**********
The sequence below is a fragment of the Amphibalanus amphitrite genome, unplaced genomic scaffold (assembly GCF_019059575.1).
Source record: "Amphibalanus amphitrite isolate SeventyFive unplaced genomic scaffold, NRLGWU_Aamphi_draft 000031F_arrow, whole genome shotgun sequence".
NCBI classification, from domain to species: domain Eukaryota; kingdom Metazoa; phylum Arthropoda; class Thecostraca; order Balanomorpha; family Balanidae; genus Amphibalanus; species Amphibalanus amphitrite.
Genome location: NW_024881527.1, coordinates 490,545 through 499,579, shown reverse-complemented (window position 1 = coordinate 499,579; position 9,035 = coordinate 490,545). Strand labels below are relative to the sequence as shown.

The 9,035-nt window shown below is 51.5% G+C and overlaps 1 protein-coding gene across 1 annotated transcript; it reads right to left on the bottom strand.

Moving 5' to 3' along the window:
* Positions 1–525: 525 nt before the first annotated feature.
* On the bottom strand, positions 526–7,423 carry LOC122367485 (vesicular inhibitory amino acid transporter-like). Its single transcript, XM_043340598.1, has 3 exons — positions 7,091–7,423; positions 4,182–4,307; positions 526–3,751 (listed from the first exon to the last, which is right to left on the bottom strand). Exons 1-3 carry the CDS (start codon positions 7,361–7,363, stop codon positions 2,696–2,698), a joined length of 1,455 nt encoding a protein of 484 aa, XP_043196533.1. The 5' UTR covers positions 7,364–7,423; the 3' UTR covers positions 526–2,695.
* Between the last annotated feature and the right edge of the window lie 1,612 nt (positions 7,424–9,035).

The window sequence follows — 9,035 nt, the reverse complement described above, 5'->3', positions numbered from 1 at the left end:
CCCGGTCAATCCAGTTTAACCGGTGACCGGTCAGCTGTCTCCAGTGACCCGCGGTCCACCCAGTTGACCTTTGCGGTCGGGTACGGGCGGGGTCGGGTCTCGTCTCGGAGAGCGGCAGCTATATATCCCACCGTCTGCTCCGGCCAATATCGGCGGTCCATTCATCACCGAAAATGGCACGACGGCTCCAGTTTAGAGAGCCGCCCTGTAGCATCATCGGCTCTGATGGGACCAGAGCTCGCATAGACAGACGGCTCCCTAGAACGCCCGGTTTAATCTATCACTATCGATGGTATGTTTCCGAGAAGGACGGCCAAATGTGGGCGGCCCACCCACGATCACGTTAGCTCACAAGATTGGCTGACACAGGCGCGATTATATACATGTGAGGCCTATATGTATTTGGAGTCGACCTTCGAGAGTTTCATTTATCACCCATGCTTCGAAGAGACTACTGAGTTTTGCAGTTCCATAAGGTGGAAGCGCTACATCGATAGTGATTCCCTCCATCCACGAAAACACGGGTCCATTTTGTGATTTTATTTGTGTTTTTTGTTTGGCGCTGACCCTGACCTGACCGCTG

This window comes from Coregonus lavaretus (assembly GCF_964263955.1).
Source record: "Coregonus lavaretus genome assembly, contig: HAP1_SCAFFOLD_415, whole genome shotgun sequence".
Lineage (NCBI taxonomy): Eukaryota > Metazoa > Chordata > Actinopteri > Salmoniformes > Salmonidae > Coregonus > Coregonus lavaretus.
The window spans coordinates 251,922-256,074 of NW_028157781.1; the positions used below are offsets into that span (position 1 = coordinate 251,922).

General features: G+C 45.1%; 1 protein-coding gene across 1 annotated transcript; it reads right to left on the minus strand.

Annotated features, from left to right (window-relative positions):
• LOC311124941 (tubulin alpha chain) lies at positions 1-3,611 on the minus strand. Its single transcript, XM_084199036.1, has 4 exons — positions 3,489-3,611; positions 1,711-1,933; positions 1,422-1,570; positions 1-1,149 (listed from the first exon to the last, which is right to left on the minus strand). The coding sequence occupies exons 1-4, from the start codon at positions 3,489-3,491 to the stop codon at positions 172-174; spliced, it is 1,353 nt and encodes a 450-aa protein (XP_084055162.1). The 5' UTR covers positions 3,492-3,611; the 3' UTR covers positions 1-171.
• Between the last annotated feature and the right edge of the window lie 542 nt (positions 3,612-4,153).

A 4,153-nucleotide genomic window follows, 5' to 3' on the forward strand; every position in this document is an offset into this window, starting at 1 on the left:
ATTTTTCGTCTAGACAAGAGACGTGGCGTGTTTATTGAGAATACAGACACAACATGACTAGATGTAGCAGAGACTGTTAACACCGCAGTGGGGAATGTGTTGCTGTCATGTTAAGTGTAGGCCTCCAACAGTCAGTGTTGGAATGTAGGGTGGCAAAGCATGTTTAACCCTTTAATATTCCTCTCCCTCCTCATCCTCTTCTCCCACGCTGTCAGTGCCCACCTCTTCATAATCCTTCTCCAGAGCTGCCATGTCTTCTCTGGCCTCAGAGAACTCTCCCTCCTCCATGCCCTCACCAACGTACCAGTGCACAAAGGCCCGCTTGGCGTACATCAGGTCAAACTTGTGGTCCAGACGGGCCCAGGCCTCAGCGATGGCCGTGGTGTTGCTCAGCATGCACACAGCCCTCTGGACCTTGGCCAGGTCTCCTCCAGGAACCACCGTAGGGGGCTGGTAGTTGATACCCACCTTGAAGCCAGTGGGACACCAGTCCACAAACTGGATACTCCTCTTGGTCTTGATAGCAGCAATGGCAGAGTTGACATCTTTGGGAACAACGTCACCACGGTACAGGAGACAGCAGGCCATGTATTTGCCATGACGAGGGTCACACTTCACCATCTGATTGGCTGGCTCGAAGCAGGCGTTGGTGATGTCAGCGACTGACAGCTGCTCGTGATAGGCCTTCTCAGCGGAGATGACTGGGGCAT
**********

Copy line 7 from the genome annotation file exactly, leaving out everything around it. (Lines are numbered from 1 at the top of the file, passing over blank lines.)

* Positions 1–525: 525 nt before the first annotated feature.